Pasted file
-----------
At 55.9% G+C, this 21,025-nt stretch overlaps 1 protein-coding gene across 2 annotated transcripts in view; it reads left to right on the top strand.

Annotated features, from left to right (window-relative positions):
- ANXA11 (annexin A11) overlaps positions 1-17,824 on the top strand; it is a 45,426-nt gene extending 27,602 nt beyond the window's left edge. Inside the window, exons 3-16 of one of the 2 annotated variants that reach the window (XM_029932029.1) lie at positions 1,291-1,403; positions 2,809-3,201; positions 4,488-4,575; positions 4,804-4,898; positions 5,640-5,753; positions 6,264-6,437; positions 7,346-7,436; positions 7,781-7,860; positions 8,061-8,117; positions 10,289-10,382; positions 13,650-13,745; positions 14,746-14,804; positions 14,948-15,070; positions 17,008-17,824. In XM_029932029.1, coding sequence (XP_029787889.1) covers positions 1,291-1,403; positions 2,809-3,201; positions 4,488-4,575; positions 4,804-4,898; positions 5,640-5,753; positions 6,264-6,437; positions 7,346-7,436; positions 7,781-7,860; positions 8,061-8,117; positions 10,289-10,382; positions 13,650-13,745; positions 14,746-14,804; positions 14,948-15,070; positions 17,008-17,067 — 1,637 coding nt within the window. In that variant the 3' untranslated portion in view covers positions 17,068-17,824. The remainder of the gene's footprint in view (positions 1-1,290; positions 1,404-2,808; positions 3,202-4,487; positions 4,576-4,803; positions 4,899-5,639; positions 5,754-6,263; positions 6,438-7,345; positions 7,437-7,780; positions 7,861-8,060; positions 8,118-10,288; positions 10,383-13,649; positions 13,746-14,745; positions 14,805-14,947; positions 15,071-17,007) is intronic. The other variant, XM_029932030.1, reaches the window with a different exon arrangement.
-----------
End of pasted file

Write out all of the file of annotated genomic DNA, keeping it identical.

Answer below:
At 55.9% G+C, this 21,025-nt stretch overlaps 1 protein-coding gene across 2 annotated transcripts in view; it reads left to right on the top strand.

Annotated features, from left to right (window-relative positions):
- ANXA11 (annexin A11) overlaps positions 1-17,824 on the top strand; it is a 45,426-nt gene extending 27,602 nt beyond the window's left edge. Inside the window, exons 3-16 of one of the 2 annotated variants that reach the window (XM_029932029.1) lie at positions 1,291-1,403; positions 2,809-3,201; positions 4,488-4,575; positions 4,804-4,898; positions 5,640-5,753; positions 6,264-6,437; positions 7,346-7,436; positions 7,781-7,860; positions 8,061-8,117; positions 10,289-10,382; positions 13,650-13,745; positions 14,746-14,804; positions 14,948-15,070; positions 17,008-17,824. In XM_029932029.1, coding sequence (XP_029787889.1) covers positions 1,291-1,403; positions 2,809-3,201; positions 4,488-4,575; positions 4,804-4,898; positions 5,640-5,753; positions 6,264-6,437; positions 7,346-7,436; positions 7,781-7,860; positions 8,061-8,117; positions 10,289-10,382; positions 13,650-13,745; positions 14,746-14,804; positions 14,948-15,070; positions 17,008-17,067 — 1,637 coding nt within the window. In that variant the 3' untranslated portion in view covers positions 17,068-17,824. The remainder of the gene's footprint in view (positions 1-1,290; positions 1,404-2,808; positions 3,202-4,487; positions 4,576-4,803; positions 4,899-5,639; positions 5,754-6,263; positions 6,438-7,345; positions 7,437-7,780; positions 7,861-8,060; positions 8,118-10,288; positions 10,383-13,649; positions 13,746-14,745; positions 14,805-14,947; positions 15,071-17,007) is intronic. The other variant, XM_029932030.1, reaches the window with a different exon arrangement.